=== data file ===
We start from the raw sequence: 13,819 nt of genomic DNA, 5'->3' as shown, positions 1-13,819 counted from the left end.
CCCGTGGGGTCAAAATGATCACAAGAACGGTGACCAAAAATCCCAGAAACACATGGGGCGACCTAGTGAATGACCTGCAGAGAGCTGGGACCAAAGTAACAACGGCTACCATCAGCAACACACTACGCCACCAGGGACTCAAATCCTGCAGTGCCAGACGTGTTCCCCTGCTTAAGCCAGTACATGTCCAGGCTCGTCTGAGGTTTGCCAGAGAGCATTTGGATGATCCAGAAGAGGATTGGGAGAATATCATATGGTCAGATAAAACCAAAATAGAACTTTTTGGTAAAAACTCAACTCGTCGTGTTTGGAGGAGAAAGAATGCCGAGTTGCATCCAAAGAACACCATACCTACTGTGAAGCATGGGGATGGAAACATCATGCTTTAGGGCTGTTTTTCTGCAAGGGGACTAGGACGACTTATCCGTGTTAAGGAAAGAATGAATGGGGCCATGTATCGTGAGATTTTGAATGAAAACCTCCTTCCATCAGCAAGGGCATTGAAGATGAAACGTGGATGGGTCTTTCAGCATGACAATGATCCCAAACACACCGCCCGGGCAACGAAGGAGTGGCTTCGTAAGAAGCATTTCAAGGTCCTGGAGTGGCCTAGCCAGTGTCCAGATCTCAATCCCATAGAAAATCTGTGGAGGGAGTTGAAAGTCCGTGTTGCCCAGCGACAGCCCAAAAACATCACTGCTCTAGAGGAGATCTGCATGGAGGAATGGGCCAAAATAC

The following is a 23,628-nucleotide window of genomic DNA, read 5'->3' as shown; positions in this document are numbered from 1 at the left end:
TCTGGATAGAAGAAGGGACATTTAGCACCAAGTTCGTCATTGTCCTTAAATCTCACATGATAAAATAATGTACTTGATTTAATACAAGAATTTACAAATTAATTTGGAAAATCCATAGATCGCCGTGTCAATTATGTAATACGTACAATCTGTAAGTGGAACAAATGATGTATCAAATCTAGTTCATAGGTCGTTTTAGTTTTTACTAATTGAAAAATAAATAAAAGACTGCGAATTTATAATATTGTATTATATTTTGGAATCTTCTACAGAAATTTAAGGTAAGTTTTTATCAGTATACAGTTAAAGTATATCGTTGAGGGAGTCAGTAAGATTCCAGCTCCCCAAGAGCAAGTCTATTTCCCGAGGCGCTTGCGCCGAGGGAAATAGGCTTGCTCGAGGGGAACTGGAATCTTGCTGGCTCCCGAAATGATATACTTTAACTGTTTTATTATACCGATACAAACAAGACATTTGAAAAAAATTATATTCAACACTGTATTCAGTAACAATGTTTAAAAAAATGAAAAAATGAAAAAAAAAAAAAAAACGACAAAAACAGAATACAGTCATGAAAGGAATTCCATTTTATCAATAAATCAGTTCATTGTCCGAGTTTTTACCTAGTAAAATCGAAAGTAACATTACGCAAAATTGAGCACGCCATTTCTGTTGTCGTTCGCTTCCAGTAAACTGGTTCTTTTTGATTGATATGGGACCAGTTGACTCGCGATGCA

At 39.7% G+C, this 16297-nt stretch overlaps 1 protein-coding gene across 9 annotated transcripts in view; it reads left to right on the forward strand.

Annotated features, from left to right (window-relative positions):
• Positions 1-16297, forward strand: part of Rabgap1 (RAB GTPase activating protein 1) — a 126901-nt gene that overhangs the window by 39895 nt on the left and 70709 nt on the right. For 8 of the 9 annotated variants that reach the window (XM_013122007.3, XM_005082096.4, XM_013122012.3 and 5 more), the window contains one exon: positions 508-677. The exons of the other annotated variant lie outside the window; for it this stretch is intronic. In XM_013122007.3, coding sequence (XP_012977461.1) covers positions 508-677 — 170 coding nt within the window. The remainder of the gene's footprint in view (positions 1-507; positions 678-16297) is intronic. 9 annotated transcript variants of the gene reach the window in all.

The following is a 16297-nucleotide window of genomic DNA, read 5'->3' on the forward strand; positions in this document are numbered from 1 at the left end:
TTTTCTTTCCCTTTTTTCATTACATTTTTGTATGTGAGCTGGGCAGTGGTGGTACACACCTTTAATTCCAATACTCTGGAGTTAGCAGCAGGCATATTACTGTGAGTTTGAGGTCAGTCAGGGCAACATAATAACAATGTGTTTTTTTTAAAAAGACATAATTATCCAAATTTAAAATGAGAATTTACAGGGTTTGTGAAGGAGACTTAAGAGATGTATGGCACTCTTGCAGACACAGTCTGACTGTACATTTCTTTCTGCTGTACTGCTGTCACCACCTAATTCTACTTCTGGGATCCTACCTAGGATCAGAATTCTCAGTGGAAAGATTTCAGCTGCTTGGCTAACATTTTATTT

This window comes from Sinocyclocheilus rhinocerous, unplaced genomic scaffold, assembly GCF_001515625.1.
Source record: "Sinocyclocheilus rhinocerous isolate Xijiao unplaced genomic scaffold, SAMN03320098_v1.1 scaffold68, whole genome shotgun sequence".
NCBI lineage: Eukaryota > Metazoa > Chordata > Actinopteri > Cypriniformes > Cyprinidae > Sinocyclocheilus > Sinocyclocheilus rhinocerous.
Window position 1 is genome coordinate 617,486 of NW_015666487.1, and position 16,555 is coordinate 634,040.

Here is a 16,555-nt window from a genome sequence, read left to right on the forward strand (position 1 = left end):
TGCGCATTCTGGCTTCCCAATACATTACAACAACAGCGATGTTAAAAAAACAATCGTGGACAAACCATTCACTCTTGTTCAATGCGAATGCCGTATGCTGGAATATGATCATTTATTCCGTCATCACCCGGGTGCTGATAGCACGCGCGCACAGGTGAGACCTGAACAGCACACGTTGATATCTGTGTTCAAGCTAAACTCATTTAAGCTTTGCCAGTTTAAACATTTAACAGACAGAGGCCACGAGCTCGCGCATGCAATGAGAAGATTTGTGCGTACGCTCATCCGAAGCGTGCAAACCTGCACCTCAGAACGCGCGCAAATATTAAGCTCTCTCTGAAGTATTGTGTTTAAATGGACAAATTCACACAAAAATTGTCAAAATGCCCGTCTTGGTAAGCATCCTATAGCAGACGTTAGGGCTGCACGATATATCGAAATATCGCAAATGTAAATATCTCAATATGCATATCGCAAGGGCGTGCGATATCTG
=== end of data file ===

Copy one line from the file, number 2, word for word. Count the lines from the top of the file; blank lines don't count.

CCCGTGGGGTCAAAATGATCACAAGAACGGTGACCAAAAATCCCAGAAACACATGGGGCGACCTAGTGAATGACCTGCAGAGAGCTGGGACCAAAGTAACAACGGCTACCATCAGCAACACACTACGCCACCAGGGACTCAAATCCTGCAGTGCCAGACGTGTTCCCCTGCTTAAGCCAGTACATGTCCAGGCTCGTCTGAGGTTTGCCAGAGAGCATTTGGATGATCCAGAAGAGGATTGGGAGAATATCATATGGTCAGATAAAACCAAAATAGAACTTTTTGGTAAAAACTCAACTCGTCGTGTTTGGAGGAGAAAGAATGCCGAGTTGCATCCAAAGAACACCATACCTACTGTGAAGCATGGGGATGGAAACATCATGCTTTAGGGCTGTTTTTCTGCAAGGGGACTAGGACGACTTATCCGTGTTAAGGAAAGAATGAATGGGGCCATGTATCGTGAGATTTTGAATGAAAACCTCCTTCCATCAGCAAGGGCATTGAAGATGAAACGTGGATGGGTCTTTCAGCATGACAATGATCCCAAACACACCGCCCGGGCAACGAAGGAGTGGCTTCGTAAGAAGCATTTCAAGGTCCTGGAGTGGCCTAGCCAGTGTCCAGATCTCAATCCCATAGAAAATCTGTGGAGGGAGTTGAAAGTCCGTGTTGCCCAGCGACAGCCCAAAAACATCACTGCTCTAGAGGAGATCTGCATGGAGGAATGGGCCAAAATAC